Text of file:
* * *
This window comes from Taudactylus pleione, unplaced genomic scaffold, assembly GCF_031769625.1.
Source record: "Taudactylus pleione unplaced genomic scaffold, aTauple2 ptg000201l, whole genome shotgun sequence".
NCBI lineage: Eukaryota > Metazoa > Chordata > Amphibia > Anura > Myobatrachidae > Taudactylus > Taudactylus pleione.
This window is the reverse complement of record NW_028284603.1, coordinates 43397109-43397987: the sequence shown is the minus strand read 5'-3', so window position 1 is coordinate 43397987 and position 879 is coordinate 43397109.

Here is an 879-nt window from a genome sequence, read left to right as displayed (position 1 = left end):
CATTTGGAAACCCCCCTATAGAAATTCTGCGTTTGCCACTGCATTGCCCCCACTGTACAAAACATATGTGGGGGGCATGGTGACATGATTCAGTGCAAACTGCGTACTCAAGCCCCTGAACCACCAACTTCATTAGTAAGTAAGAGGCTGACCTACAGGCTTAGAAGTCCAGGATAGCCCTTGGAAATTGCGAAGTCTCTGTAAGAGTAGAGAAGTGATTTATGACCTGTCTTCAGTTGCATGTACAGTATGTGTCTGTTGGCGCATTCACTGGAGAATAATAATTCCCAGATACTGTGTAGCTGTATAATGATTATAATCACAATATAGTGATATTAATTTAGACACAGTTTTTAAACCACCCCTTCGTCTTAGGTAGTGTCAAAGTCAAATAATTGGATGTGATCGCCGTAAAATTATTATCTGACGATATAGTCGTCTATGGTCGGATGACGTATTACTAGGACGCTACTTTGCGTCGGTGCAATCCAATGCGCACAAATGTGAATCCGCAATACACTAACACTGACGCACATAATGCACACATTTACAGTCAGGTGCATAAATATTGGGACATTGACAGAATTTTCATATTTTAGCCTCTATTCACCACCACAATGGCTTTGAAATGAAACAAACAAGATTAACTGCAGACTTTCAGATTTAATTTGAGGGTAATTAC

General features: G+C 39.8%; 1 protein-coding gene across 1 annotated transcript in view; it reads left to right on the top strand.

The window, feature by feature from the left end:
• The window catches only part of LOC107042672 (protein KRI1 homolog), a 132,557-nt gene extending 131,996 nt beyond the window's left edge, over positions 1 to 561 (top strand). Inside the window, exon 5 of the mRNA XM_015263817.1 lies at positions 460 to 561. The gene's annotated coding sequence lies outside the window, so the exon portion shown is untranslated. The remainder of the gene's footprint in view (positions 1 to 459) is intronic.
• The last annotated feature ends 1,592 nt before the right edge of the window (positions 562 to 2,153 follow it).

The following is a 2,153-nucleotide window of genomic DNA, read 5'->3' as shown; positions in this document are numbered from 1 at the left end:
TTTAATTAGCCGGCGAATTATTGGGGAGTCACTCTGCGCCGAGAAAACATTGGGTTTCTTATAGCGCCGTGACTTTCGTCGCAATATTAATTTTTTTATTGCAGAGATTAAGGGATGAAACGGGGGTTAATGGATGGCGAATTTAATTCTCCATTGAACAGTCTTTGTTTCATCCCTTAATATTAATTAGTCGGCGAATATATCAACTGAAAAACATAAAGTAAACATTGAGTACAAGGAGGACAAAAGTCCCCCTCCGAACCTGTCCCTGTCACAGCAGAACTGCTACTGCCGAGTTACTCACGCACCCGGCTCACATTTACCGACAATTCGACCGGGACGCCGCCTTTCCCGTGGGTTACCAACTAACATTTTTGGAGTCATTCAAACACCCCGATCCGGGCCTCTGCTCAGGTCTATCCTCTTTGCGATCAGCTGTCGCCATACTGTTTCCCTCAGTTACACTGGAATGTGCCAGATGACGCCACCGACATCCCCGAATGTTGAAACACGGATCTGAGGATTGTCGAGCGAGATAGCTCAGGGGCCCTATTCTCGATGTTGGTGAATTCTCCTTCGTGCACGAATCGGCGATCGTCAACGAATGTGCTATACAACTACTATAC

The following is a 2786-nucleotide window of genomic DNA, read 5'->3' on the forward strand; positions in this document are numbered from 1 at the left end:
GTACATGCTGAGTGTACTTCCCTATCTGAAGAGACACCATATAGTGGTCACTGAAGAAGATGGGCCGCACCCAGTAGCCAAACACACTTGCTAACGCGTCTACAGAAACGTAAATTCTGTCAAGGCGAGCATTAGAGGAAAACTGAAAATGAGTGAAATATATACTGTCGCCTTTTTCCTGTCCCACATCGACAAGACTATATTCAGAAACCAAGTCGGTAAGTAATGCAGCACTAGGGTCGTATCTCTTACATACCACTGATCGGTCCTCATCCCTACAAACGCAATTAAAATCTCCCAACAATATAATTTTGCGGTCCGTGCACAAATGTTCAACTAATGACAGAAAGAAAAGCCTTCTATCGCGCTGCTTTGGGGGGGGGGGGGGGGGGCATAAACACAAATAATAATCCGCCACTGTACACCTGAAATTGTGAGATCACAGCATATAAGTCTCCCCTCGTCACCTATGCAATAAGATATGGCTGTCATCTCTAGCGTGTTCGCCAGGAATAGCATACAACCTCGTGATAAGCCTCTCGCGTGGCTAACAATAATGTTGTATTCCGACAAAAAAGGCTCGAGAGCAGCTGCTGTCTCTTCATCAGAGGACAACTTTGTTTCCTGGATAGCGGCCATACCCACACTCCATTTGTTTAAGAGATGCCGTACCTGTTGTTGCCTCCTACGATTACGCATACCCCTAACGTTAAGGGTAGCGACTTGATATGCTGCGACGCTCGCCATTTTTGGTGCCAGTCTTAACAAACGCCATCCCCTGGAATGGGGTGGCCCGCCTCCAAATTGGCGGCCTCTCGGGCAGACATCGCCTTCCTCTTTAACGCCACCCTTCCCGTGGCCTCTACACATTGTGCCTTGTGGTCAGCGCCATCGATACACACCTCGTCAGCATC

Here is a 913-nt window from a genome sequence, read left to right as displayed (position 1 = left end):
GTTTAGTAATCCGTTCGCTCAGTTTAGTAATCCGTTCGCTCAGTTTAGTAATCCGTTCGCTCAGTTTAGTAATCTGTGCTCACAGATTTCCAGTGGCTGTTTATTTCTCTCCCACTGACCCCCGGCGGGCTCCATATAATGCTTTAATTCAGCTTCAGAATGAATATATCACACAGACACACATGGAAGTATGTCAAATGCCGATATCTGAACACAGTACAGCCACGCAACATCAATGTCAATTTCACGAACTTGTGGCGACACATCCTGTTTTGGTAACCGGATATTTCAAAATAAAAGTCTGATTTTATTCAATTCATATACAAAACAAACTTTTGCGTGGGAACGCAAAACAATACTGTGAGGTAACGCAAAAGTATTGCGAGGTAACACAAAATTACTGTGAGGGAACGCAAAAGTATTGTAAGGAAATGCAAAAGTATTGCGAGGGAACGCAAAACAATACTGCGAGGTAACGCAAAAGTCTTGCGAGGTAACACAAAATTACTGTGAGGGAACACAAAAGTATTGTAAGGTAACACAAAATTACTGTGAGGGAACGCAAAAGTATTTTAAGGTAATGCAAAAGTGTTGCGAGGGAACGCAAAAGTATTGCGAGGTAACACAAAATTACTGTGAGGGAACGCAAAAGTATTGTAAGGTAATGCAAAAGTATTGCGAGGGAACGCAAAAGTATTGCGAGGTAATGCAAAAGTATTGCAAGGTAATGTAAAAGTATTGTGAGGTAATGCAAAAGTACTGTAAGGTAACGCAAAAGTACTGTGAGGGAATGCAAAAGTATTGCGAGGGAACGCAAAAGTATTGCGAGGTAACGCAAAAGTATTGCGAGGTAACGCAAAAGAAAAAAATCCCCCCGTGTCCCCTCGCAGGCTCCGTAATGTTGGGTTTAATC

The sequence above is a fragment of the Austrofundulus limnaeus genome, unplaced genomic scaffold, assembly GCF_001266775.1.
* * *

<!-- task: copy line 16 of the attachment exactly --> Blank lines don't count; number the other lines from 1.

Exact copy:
GTTTAGTAATCCGTTCGCTCAGTTTAGTAATCCGTTCGCTCAGTTTAGTAATCCGTTCGCTCAGTTTAGTAATCTGTGCTCACAGATTTCCAGTGGCTGTTTATTTCTCTCCCACTGACCCCCGGCGGGCTCCATATAATGCTTTAATTCAGCTTCAGAATGAATATATCACACAGACACACATGGAAGTATGTCAAATGCCGATATCTGAACACAGTACAGCCACGCAACATCAATGTCAATTTCACGAACTTGTGGCGACACATCCTGTTTTGGTAACCGGATATTTCAAAATAAAAGTCTGATTTTATTCAATTCATATACAAAACAAACTTTTGCGTGGGAACGCAAAACAATACTGTGAGGTAACGCAAAAGTATTGCGAGGTAACACAAAATTACTGTGAGGGAACGCAAAAGTATTGTAAGGAAATGCAAAAGTATTGCGAGGGAACGCAAAACAATACTGCGAGGTAACGCAAAAGTCTTGCGAGGTAACACAAAATTACTGTGAGGGAACACAAAAGTATTGTAAGGTAACACAAAATTACTGTGAGGGAACGCAAAAGTATTTTAAGGTAATGCAAAAGTGTTGCGAGGGAACGCAAAAGTATTGCGAGGTAACACAAAATTACTGTGAGGGAACGCAAAAGTATTGTAAGGTAATGCAAAAGTATTGCGAGGGAACGCAAAAGTATTGCGAGGTAATGCAAAAGTATTGCAAGGTAATGTAAAAGTATTGTGAGGTAATGCAAAAGTACTGTAAGGTAACGCAAAAGTACTGTGAGGGAATGCAAAAGTATTGCGAGGGAACGCAAAAGTATTGCGAGGTAACGCAAAAGTATTGCGAGGTAACGCAAAAGAAAAAAATCCCCCCGTGTCCCCTCGCAGGCTCCGTAATGTTGGGTTTAATC